The humpback whales were first spotted in September this year by marine ecologist Jason Fowler and fellow scientists, during a fishing trip. Fowler told the ABC:

I noticed a big spout, a big blow on the horizon and I thought that’s a big dolphin … We were madly arguing with each other about what we were actually seeing. After four hours of raging debate we agreed we were looking at humpback whales in a river.

The whales had swum about 20 kilometres upstream. Fowler photographed the humpback whales’ dorsal fins as evidence, and reported the unusual sighting to authorities and scientists.

Thankfully, two whales returned to sea on their own, leaving just one in need of help. There was concern it might become stranded in the shallow, murky tidal waters. If this happened, it might be attacked by crocodiles – more on this in a minute.




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Experts considered a variety of tactics to encourage the whale back out to sea. These included physical barriers such as nets or boats, and playing the sounds of killer whales – known predators of humpback whales.

But none of these these options was needed. After 17 days, the last whale swam back to sea on its own.

The whale that spent two weeks in the river has recently returned and been spotted swimming around the mouth of the river. It appears to have lost weight – most likely the result of migration. It is now being monitored nearby in Van Diemen Gulf.

Questions are now being raised about the health of the animal, and why it has not headed south for Antarctic feedings waters.

A humpback whale that spent two weeks in the East Alligator River has recently been spotted nearby.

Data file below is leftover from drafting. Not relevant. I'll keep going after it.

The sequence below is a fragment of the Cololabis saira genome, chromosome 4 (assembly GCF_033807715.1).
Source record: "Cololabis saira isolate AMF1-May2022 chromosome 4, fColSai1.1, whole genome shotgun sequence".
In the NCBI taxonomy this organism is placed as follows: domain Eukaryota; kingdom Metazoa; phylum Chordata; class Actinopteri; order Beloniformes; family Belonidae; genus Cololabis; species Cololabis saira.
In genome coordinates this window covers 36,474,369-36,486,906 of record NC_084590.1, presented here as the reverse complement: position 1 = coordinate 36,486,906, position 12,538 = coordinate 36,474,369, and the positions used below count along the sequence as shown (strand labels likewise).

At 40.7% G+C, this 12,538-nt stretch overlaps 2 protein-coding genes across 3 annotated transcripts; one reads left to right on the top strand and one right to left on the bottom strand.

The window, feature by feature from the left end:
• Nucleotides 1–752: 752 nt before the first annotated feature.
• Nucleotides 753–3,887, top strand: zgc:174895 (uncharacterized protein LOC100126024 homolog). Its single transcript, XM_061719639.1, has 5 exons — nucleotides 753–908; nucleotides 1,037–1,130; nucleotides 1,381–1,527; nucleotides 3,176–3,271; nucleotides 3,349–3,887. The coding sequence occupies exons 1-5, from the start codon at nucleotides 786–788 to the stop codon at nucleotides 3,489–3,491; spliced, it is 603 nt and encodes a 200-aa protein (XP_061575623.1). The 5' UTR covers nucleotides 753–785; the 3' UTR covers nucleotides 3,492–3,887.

Dr Carol Palmer

So why were whales in the river?

The whales are part of Australia’s west coast humpback whale population, which each year travels from cold feeding waters off Antarctica to warm waters in the Kimberley to breed.

There are various theories as to why they swam into the East Alligator River. Humpback whales are extremely curious, and may have entered the river to explore the area.

Alternatively, they may have made a navigation error – also the possible reason behind September’s mass stranding of pilot whales in Tasmania.

And the big question – what about the crocs?

Long-term, a humpback whale’s chances of surviving in the East Alligator River are slim. The lower salinity level may cause them skin problems, and they may become stranded in the shallow waters – unable to move off the muddy bank. Here the animal might die from overheating, or its organs may be crushed by the weight of its body. Or, of course, the whale may be attacked by crocodiles.

In this case, my bet would be on the whale – if it was in relatively good condition and could swim well. Humpback whales are incredible powerful creatures. One flick of their large tail would often be enough to send a crocodile away.